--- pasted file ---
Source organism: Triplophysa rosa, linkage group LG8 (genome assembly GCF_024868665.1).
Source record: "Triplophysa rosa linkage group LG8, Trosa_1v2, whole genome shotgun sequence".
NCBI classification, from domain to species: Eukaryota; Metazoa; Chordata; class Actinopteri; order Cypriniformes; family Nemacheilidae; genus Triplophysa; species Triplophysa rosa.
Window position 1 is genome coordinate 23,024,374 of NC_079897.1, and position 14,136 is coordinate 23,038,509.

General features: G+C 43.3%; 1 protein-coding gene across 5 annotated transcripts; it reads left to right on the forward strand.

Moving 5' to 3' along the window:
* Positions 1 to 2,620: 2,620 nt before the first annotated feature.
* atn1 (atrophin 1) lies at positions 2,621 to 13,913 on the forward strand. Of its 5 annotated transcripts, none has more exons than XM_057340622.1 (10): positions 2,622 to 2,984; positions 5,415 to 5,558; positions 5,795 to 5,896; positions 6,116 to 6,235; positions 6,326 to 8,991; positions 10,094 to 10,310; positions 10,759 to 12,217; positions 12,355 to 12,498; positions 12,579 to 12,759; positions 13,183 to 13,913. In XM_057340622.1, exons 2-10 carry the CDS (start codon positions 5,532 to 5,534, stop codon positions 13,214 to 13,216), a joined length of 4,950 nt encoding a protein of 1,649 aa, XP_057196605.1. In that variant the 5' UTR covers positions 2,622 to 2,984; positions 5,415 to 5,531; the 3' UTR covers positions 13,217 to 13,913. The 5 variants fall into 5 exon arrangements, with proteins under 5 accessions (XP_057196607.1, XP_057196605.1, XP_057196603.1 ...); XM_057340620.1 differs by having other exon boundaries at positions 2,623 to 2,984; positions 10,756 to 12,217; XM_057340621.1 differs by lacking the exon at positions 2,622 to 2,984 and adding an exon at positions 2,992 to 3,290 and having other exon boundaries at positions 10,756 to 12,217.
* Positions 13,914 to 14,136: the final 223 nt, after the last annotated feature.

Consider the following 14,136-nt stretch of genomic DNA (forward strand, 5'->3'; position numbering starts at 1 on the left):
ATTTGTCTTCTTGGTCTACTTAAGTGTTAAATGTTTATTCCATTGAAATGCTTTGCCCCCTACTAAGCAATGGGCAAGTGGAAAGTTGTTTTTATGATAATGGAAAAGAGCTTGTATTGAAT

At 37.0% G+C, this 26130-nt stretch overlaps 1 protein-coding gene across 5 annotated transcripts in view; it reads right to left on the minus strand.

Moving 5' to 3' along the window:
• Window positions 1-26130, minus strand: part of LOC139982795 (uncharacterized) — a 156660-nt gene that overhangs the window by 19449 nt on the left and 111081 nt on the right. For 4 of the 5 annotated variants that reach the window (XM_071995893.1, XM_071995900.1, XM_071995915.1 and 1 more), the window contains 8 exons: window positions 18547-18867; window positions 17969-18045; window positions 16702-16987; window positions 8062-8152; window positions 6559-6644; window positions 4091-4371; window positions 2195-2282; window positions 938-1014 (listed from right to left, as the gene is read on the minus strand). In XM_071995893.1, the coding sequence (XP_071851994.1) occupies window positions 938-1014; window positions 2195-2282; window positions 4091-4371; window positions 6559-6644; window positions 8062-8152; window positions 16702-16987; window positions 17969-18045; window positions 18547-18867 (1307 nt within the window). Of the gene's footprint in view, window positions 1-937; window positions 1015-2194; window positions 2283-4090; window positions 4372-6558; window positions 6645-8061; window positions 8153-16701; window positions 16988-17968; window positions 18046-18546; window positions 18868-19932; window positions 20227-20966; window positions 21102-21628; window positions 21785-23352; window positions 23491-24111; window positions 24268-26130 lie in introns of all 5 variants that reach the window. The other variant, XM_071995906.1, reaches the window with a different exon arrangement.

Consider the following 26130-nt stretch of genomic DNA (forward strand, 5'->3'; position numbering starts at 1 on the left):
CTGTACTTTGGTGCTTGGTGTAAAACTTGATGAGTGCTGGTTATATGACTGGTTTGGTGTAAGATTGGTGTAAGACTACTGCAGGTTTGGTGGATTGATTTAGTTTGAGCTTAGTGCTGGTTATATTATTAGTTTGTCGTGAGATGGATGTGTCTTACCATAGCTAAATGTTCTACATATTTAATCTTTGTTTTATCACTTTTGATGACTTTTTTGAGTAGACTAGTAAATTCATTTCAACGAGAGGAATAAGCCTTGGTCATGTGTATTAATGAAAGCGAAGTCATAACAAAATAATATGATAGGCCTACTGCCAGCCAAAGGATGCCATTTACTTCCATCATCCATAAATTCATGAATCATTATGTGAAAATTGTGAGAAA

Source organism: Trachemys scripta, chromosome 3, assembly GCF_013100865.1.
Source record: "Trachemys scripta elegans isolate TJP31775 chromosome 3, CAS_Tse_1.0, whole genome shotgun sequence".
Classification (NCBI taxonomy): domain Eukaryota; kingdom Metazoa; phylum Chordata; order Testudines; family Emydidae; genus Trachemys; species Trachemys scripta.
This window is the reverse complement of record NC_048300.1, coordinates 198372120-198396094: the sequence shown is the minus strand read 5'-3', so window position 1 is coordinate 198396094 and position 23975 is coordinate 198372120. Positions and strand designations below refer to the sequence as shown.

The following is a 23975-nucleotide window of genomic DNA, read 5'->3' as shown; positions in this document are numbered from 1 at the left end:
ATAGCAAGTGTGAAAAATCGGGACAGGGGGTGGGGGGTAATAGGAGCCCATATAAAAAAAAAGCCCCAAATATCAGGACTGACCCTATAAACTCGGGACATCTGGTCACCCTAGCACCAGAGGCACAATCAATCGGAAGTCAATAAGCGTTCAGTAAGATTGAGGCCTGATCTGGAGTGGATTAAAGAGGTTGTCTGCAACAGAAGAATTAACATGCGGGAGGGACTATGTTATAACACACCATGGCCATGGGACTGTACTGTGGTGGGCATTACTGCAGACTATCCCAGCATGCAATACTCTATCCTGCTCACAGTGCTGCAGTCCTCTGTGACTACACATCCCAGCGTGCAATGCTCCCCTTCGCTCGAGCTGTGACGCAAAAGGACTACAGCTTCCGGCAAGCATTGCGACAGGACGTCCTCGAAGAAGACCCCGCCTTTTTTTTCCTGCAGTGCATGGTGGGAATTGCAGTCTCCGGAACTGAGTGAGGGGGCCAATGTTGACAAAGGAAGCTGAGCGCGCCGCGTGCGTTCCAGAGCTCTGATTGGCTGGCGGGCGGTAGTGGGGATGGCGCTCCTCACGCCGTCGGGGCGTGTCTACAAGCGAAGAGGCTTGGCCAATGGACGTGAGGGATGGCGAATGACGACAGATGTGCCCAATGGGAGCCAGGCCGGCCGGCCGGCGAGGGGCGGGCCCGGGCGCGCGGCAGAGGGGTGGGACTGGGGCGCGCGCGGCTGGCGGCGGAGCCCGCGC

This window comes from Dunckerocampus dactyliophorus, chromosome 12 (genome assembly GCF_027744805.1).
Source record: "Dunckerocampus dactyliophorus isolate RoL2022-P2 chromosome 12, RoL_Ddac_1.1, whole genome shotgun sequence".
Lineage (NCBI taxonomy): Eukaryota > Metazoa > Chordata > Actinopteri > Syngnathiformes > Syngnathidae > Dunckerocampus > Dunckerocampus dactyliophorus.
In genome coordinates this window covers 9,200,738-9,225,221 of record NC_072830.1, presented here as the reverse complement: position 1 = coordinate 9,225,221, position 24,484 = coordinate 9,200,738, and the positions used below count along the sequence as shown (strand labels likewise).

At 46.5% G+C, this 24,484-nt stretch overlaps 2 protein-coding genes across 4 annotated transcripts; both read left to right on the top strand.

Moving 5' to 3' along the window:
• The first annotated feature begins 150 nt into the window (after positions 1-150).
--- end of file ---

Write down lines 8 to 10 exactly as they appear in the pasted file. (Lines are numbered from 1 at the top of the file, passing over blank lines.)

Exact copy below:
* atn1 (atrophin 1) lies at positions 2,621 to 13,913 on the forward strand. Of its 5 annotated transcripts, none has more exons than XM_057340622.1 (10): positions 2,622 to 2,984; positions 5,415 to 5,558; positions 5,795 to 5,896; positions 6,116 to 6,235; positions 6,326 to 8,991; positions 10,094 to 10,310; positions 10,759 to 12,217; positions 12,355 to 12,498; positions 12,579 to 12,759; positions 13,183 to 13,913. In XM_057340622.1, exons 2-10 carry the CDS (start codon positions 5,532 to 5,534, stop codon positions 13,214 to 13,216), a joined length of 4,950 nt encoding a protein of 1,649 aa, XP_057196605.1. In that variant the 5' UTR covers positions 2,622 to 2,984; positions 5,415 to 5,531; the 3' UTR covers positions 13,217 to 13,913. The 5 variants fall into 5 exon arrangements, with proteins under 5 accessions (XP_057196607.1, XP_057196605.1, XP_057196603.1 ...); XM_057340620.1 differs by having other exon boundaries at positions 2,623 to 2,984; positions 10,756 to 12,217; XM_057340621.1 differs by lacking the exon at positions 2,622 to 2,984 and adding an exon at positions 2,992 to 3,290 and having other exon boundaries at positions 10,756 to 12,217.
* Positions 13,914 to 14,136: the final 223 nt, after the last annotated feature.

Consider the following 14,136-nt stretch of genomic DNA (forward strand, 5'->3'; position numbering starts at 1 on the left):